Bolton Wanderers, meanwhile, claimed that Everton had paid several of their players who were supposed to be of  ‘amateur status’ and, therefore, were not eligible to take part in an FA Cup tie. The Anfield club, as we now know, were found guilty as charged and five of their Scottish players, Rob Izatt amongst them, quickly returned home. John Weir, however, remained in Liverpool.

During the summer, Euphemia gave birth to a baby girl who was baptised on 11 August 1888, at St Cuthbert’s Church in Robson Street, and given the name Isabella. In September, as the football season commenced, a local newspaper ran the following story:

John Weir, the Everton half back, who was suspended last year on the grounds he was a professional, was reinstated on Monday by the committee of the FA and will be playing in the team today against Derby Midland. (Liverpool Courier, 19 September 1888.)

The visitors had been formed in 1881 from the people employed at the gigantic Midland Railway Works in Derby and they played their home matches on a triangular piece of land that was surrounded on all sides by railway lines. They proved no match for Everton who beat them by six goals to nil. John Weir, who played well in the game, made his Football League debut the following Saturday against Aston Villa on what was their home ground at the time on Wellington Road at Perry Barr. John Weir kept his place in the team, at various positions as an Everton half-back who was changed from game to game during the first half of the season and, by Christmas, they were lying in the lower half of the table.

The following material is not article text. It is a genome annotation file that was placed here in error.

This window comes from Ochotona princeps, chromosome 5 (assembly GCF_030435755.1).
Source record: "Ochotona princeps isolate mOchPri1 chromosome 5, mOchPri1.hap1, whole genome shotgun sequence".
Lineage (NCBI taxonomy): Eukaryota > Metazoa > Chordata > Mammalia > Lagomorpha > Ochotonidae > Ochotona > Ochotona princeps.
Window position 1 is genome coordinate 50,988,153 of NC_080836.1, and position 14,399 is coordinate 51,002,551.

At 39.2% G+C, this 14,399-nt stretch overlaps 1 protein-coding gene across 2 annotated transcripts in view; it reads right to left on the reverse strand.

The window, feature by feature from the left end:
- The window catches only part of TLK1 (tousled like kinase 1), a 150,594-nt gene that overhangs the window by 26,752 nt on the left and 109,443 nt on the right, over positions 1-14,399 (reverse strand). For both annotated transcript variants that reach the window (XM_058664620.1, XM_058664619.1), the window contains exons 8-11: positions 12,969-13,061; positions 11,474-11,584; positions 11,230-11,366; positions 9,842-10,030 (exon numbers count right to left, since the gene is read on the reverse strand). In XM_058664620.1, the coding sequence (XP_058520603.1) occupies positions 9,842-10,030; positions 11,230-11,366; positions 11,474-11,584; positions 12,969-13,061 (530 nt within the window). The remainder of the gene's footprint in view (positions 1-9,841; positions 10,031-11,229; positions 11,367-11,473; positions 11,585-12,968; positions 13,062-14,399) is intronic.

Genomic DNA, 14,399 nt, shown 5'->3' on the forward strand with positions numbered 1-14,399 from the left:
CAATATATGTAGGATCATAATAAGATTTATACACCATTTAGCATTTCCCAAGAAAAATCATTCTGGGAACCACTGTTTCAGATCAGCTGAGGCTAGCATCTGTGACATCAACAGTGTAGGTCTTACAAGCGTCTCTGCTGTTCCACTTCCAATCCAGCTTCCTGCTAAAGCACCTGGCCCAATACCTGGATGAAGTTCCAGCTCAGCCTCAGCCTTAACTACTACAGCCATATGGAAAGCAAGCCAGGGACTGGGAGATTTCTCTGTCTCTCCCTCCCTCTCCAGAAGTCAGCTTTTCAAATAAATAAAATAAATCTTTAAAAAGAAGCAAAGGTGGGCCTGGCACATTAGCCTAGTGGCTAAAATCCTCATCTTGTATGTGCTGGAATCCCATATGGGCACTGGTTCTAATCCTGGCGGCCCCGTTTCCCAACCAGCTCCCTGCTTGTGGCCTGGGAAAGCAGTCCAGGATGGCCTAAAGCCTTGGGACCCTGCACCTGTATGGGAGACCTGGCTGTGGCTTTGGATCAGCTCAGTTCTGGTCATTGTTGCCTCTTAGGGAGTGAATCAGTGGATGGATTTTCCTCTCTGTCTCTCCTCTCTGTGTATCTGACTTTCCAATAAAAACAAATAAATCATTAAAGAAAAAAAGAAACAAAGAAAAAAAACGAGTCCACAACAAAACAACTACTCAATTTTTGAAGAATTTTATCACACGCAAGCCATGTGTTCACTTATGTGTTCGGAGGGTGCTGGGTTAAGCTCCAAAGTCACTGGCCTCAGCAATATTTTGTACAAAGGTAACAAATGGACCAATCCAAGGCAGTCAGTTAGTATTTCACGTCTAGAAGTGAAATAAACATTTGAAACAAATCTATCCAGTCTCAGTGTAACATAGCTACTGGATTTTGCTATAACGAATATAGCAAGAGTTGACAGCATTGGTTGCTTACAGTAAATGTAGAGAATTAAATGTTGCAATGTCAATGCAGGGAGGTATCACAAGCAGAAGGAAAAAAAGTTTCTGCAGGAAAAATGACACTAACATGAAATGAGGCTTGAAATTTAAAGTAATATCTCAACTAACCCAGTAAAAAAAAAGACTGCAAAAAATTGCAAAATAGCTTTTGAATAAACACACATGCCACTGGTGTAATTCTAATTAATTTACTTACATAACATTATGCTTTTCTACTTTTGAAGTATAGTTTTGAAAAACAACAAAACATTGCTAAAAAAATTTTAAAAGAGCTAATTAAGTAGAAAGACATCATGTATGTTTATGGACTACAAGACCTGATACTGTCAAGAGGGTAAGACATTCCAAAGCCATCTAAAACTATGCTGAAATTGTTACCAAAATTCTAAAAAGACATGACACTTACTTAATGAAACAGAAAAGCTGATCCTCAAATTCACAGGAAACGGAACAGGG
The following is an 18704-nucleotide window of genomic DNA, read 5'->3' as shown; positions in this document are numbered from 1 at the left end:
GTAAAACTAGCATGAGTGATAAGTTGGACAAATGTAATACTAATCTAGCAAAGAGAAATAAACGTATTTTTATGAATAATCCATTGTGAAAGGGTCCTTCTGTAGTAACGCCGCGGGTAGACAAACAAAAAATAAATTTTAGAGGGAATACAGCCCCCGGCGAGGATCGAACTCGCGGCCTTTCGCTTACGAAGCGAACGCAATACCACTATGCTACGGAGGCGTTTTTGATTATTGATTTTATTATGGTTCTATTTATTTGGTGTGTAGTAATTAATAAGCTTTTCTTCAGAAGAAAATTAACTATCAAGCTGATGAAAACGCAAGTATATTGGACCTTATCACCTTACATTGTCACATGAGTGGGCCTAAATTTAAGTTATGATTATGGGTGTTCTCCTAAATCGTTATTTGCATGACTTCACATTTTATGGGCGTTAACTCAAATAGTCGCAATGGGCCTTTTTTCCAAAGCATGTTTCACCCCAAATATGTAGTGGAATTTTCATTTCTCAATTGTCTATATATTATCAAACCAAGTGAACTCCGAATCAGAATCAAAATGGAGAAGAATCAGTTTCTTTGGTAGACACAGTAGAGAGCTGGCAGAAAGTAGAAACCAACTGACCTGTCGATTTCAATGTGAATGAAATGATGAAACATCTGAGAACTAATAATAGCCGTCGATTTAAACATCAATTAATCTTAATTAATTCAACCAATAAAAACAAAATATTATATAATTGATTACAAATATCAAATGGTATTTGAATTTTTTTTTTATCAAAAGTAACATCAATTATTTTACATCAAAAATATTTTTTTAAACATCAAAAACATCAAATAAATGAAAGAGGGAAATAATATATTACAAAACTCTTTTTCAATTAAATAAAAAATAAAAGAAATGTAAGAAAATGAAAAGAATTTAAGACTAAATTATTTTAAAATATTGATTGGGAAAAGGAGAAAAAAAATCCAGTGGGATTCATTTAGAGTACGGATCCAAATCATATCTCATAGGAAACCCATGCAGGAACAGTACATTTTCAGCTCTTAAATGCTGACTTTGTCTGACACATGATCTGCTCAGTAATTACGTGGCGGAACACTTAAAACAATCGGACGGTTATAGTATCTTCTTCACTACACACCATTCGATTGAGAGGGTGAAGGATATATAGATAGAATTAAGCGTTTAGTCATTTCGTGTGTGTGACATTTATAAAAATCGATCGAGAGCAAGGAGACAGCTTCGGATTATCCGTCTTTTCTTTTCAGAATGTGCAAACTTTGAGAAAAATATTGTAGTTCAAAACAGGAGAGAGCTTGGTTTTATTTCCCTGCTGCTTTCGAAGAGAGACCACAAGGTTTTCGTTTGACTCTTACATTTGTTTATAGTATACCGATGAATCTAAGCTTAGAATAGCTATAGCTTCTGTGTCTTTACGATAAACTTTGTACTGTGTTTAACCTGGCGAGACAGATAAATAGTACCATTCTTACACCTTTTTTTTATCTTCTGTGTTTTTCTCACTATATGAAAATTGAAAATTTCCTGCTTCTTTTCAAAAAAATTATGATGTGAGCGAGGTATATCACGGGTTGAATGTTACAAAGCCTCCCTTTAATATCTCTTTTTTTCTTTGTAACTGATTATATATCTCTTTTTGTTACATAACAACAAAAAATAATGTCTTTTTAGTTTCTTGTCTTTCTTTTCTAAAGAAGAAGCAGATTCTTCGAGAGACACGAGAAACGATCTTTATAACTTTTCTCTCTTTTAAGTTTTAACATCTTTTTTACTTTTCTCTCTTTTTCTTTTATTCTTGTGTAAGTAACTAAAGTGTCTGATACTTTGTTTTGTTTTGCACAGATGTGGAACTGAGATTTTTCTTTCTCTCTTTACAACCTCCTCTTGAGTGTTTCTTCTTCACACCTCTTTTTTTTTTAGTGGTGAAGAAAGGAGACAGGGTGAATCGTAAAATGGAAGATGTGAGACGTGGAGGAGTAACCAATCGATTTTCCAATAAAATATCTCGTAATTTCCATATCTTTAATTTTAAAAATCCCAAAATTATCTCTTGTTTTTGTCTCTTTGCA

He was in the Everton side when they faced his old club, Third Lanark, when they visited Anfield on New Year’s Day. His elder brother, Charlie, it must be assumed, travelled with the Scottish party and, following the game, remained in Liverpool where he signed for Everton. He was never to play in the first eleven but became a regular feature in the club’s reserve side. Charlie made his Everton debut against Northwich Victoria and then played alongside his brother in an away fixture against Burslem Port Vale. They next played together in friendly match against Burnley that brought the season to an end. Charlie, unlike John, was not retained by Everton and left them at the end of the season to join Southport Central FC.